Converting a File with Parent-Child Records in SSIS

  • Comments posted to this topic are about the item Converting a File with Parent-Child Records in SSIS

  • Thank you for the article! I have been using SSIS for a while, but script component has always been a mystery to me. Could you please clarify what is the purpose of "ExclusionGroup" property in the script editor?

  • Great question. Below is a link to a post that sheds a little more light on exclusion groups:

  • Thanks for this article. Hope you can supply a link to download the csv file and ssis package.Thank you in advance again.

  • I used the same logic of Conditional Split in my package to split the records based on conditions having data and nodata. I have a stored procedure which will either output data or no records. If it returns records then a csv file has to be created otherwise no file has to be created.

    I tried using ([Column0])!="" to check whethere records are there are not. Although the sp is not returning any row it is still creating the file. Can you help me with this? How to create a dynamic csv file from Data Flow Transformations..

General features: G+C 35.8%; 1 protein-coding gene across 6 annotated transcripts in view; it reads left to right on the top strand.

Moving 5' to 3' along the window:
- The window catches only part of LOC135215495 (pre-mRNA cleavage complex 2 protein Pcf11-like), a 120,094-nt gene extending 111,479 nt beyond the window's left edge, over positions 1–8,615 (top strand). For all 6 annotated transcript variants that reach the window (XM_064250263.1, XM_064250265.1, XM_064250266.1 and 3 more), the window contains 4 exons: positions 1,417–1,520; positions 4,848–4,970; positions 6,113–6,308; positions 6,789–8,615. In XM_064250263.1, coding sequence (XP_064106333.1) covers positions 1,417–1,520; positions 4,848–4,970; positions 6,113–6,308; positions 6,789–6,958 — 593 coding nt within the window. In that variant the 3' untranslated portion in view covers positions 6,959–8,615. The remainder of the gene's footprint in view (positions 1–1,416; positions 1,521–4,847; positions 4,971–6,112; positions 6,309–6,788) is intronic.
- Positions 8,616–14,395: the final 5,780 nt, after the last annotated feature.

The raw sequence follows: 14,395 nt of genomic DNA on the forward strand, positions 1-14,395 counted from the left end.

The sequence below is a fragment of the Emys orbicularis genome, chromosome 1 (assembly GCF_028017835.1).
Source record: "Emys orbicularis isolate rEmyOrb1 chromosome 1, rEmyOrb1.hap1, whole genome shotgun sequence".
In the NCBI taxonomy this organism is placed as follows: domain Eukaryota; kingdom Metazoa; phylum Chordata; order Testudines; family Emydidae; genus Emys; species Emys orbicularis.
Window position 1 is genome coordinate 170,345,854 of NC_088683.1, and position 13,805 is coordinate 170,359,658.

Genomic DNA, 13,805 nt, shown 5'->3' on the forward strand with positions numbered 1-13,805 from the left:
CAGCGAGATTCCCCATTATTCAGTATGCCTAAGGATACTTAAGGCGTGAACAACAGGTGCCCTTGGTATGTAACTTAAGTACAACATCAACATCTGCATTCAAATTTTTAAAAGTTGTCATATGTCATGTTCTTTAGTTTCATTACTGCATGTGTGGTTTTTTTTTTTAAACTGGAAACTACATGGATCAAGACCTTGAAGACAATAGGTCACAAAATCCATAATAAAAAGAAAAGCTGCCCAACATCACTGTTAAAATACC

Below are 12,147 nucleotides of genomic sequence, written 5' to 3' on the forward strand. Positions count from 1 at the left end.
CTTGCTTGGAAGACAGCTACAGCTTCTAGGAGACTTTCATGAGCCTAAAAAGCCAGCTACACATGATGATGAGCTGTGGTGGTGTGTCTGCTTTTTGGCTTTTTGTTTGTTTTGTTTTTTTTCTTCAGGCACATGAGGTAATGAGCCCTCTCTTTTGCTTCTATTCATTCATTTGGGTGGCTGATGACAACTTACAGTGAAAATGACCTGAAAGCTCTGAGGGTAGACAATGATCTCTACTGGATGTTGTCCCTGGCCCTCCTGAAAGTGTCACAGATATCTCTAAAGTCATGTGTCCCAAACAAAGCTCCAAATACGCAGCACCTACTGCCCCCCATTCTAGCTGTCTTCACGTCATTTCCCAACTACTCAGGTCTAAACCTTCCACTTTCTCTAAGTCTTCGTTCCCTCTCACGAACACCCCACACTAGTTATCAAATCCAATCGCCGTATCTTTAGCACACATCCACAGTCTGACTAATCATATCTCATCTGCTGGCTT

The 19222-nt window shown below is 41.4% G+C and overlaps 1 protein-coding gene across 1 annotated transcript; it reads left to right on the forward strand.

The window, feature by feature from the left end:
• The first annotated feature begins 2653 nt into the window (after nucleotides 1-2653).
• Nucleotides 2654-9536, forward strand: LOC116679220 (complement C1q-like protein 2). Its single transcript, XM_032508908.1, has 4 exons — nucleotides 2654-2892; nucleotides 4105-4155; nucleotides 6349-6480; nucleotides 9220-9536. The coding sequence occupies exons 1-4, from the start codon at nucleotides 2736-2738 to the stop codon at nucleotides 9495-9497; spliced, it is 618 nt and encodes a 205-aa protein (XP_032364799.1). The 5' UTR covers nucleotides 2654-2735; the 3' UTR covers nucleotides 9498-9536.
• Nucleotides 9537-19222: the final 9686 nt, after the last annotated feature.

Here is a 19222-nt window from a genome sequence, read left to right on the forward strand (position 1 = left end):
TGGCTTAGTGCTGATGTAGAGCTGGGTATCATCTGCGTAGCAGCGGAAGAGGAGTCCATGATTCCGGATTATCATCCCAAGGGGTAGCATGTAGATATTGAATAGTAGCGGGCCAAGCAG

However i have achieved the same using Execute sql task in Control flow..but i wanted to get it though Data flow transformation.

    Is it possible?


  • This is a very good article. Thanks for sharing!

    BTW, could you please attach the zipped SSIS project and sample files?

  • How were you able to save the Flat File Connection Manager Editor settings without defining columns? I have a file with Headers and Lines. There are 21 columns for headers and 11 columns for lines. If I let the connection manager define the columns of my flat file automatically it will find 21 but the package fails as soon as it gets to a line row (before it can be evaluated by the conditional split task) since it's finding carriage returns after column11.

    Not sure how to get around that. Can you explain, or include a seoncd screen shot of the Flat File Connection Manager Editor column definition screen? Or did you data set happen to have the same number of columns for all rows, regardless of the type of data in the row?

  • Good Question. For this file there were the same number of columns in all rows [43]. However, you have a few options for your scenario:

    1) Have the connection manager ignore the first row.

    2) Remove the first row before processing the file. (this could be done by using a script task or a execute process task)

    3) Send the Header Row as an error row to a separate destination for discard or later use.

    Hope that helps.

  • Hmm, that is an interesting question. I will have to do some trials of my own. I have been able to reuse a file just with a separate connection manager for each record type.

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